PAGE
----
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FDA Authorizes Florida’s Drug Importation Program


Today, the U.S. Food and Drug Administration authorized Florida’s Agency for Health Care Administration’s drug importation program under section 804 of the Federal Food, Drug, and Cosmetic Act (FD&C Act). This is the first step on this pathway toward Florida facilitating importation of certain prescription drugs from Canada.  

Through this pathway, the FDA may authorize section 804 importation program (SIP) proposals from states or Indian tribes to import certain prescription drugs from Canada if the SIP will significantly reduce the cost to the American consumer without imposing additional risk to public health and safety. President Biden’s Executive Order on Promoting Competition in the American Economy directed the FDA to work with states and Indian tribes on these plans to reduce costs to American consumers while supporting public health and safety. 

Florida’s SIP is authorized for two years from the date the FDA is notified of the first shipment of drugs to be imported. Among other obligations related to this SIP, before drugs can be imported, Florida’s Agency for Health Care Administration must:

  • Submit additional drug-specific information for the FDA’s review and approval
  • Ensure that the drugs Florida seeks to import have been tested for, among other things, authenticity  and compliance with the FDA-approved drugs’ specifications and standards
  • Relabel the drugs to be consistent with the FDA-approved labeling

In addition, Florida’s Agency for Health Care Administration must submit a quarterly report to the FDA that includes information about the imported drugs, cost savings and any potential safety and quality issues. 

“The FDA is committed to working with states and Indian tribes that seek to develop successful section 804 importation proposals,” said FDA Commissioner Robert M. Califf, M.D. “These proposals must demonstrate the programs would result in significant cost savings to consumers without adding risk of exposure to unsafe or ineffective drugs.”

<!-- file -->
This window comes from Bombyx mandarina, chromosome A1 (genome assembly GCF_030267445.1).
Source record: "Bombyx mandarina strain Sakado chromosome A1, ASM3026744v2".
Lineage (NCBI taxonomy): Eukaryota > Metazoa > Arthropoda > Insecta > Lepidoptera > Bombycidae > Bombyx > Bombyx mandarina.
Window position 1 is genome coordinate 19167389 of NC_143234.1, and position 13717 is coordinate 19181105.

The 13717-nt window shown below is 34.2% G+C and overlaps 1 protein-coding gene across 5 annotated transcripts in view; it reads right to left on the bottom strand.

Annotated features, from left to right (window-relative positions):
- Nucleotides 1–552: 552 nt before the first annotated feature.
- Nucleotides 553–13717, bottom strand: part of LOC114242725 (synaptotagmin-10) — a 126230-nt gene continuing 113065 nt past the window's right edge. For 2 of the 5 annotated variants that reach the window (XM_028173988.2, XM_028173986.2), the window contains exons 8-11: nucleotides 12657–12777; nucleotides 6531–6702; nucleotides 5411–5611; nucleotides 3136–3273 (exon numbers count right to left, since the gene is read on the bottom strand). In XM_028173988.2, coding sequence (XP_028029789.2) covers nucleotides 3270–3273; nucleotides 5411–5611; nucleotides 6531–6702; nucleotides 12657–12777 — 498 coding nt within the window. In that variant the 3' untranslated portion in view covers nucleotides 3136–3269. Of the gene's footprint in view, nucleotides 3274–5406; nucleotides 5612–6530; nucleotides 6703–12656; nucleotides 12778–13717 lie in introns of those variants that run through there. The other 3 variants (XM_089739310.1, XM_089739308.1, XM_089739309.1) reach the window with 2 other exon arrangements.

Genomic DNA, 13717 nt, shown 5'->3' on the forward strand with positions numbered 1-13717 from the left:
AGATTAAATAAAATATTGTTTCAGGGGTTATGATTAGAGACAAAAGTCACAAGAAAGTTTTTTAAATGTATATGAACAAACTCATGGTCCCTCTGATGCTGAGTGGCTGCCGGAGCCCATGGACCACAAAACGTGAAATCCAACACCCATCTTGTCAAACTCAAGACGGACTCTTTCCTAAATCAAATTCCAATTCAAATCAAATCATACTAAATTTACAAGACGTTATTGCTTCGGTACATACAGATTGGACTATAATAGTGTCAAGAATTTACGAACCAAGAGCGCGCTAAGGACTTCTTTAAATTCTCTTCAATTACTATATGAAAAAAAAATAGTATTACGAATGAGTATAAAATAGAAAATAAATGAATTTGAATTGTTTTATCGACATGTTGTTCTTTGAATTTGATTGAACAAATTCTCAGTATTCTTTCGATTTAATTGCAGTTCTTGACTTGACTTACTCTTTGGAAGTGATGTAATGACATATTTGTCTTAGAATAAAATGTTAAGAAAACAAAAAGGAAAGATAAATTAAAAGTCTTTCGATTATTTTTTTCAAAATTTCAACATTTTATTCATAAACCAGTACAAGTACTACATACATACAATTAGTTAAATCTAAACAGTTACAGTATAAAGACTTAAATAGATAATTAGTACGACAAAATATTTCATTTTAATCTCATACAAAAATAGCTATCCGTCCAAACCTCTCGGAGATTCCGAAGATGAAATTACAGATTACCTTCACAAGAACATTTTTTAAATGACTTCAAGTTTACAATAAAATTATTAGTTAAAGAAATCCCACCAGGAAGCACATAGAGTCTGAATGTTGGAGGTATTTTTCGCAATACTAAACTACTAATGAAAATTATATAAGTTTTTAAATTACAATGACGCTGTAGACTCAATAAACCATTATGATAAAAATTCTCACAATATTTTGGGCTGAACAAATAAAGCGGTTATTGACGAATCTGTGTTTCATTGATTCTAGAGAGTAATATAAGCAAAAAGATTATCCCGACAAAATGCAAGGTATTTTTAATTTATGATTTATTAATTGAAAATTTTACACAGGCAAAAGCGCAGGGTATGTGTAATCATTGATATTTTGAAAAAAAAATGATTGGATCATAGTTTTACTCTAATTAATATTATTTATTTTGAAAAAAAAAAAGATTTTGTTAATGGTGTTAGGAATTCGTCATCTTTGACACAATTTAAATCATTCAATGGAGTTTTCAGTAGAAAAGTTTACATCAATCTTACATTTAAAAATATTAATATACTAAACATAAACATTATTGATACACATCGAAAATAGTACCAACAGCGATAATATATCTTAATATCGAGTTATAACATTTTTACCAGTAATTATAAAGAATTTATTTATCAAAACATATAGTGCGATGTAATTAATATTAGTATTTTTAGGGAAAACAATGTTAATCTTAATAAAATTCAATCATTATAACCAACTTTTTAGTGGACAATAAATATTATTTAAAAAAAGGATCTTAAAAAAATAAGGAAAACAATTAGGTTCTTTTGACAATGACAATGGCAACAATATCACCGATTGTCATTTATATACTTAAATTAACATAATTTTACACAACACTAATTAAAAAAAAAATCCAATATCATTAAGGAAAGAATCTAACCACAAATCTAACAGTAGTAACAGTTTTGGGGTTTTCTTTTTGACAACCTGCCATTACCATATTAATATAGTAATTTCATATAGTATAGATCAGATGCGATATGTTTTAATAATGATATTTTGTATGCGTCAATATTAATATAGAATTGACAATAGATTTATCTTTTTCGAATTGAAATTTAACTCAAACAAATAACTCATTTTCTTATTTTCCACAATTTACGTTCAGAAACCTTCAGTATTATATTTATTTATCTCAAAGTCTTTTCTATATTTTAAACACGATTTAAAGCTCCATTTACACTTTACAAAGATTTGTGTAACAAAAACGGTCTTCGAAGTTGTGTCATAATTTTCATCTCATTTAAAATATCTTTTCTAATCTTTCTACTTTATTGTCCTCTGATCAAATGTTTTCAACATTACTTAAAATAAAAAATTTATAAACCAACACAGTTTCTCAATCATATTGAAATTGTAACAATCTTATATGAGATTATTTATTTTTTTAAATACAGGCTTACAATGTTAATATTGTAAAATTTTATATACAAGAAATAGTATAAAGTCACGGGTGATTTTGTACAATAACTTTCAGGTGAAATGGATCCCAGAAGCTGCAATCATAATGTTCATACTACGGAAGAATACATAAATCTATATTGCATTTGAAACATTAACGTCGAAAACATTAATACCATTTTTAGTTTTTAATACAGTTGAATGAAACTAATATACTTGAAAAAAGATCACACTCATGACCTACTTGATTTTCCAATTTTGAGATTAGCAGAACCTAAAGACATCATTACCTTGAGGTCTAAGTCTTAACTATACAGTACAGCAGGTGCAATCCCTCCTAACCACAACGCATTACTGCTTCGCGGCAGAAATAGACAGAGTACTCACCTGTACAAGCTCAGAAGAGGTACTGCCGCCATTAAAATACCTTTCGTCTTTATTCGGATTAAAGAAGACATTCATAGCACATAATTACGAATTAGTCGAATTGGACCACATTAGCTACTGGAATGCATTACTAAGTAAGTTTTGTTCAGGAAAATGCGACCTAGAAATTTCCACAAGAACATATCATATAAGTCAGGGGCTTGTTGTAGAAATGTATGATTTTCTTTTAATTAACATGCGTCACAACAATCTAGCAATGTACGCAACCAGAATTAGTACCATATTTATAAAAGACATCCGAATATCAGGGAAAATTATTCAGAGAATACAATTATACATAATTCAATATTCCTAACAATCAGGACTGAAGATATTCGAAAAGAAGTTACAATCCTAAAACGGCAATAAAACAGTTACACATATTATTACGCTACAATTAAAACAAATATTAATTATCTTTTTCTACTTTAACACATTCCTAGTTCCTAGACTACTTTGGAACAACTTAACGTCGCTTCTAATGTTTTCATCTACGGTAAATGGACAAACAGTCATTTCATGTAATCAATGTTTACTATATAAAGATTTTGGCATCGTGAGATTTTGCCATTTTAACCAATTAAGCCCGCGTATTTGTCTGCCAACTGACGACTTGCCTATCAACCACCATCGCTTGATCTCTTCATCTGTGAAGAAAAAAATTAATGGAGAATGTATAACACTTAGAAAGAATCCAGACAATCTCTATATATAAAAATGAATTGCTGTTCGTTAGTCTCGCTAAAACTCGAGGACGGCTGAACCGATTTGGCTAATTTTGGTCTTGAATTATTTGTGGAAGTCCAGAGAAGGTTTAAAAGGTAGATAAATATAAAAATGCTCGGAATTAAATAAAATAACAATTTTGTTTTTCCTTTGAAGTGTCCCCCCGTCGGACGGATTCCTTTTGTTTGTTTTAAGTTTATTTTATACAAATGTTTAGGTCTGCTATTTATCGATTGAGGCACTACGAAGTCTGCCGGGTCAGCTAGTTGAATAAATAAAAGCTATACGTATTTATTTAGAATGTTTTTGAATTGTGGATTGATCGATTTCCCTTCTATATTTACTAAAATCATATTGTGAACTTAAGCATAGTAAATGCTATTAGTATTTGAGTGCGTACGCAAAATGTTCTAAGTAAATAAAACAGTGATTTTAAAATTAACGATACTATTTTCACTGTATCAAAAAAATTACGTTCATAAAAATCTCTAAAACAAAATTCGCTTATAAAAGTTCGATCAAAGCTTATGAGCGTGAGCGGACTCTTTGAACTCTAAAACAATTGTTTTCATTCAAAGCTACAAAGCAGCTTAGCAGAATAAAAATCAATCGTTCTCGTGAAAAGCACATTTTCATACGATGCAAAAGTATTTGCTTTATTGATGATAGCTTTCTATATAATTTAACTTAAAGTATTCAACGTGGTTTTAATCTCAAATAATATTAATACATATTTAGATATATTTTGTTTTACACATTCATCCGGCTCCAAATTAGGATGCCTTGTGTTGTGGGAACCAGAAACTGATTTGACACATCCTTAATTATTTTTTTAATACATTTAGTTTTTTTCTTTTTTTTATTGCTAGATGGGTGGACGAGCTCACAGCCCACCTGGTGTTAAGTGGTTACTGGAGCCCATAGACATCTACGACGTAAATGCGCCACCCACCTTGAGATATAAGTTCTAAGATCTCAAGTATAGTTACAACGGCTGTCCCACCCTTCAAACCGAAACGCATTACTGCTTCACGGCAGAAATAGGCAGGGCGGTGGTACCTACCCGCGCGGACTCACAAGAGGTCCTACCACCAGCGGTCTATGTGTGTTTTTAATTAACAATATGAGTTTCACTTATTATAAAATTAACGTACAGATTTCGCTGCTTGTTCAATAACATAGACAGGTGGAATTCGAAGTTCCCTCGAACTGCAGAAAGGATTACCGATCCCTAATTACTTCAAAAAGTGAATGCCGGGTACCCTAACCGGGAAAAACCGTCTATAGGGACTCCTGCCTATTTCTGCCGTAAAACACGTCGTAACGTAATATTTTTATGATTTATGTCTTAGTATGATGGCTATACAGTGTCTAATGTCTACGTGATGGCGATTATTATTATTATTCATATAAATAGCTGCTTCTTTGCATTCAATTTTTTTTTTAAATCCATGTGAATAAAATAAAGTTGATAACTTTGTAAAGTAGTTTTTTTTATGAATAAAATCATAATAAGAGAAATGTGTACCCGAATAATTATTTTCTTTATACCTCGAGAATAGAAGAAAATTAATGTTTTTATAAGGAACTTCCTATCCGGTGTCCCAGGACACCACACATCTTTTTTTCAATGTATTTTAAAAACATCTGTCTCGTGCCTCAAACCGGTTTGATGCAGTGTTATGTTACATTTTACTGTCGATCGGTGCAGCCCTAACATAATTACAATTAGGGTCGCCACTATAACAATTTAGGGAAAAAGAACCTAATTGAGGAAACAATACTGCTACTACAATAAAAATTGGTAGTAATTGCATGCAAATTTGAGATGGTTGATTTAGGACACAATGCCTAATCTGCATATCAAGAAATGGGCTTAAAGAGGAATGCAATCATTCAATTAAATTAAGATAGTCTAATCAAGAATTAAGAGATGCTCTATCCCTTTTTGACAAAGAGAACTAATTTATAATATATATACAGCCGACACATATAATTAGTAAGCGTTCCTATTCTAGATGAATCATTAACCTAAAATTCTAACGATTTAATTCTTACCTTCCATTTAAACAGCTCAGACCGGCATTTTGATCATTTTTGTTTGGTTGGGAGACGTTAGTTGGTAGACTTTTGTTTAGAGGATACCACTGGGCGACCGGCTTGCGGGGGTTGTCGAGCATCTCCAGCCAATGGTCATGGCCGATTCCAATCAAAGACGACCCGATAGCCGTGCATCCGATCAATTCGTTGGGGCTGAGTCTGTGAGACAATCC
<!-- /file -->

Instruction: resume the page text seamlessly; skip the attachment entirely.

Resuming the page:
The FDA will exercise oversight to help ensure the authorized proposal is followed and that Florida’s program continues to meet the requirements in section 804 of the FD&C Act and the agency’s regulations. Florida’s obligations under the FDA’s regulations will include, among other things: ensuring supply chain integrity, monitoring and submitting adverse event reports, complying with drug recall procedures and reporting quarterly to the FDA. The sponsor of any program the FDA authorizes is responsible for implementing all aspects of their program such as importation and distribution.

States and Indian tribes may submit SIP proposals to the FDA for review and authorization under section 804 of the FD&C Act. Prior to authorization, a SIP proposal must provide all the information required by the FD&C Act and the FDA’s regulations

The FDA previously posted a small entity compliance question-and-answer guide and developed Tips for SIPs to assist sponsors in developing their proposals as a part of the agency’s ongoing commitment to working with interested states and tribes.

Related Information


The FDA, an agency within the U.S. Department of Health and Human Services, protects the public health by assuring the safety, effectiveness, and security of human and veterinary drugs, vaccines and other biological products for human use, and medical devices. The agency also is responsible for the safety and security of our nation’s food supply, cosmetics, dietary supplements, radiation-emitting electronic products, and for regulating tobacco products.

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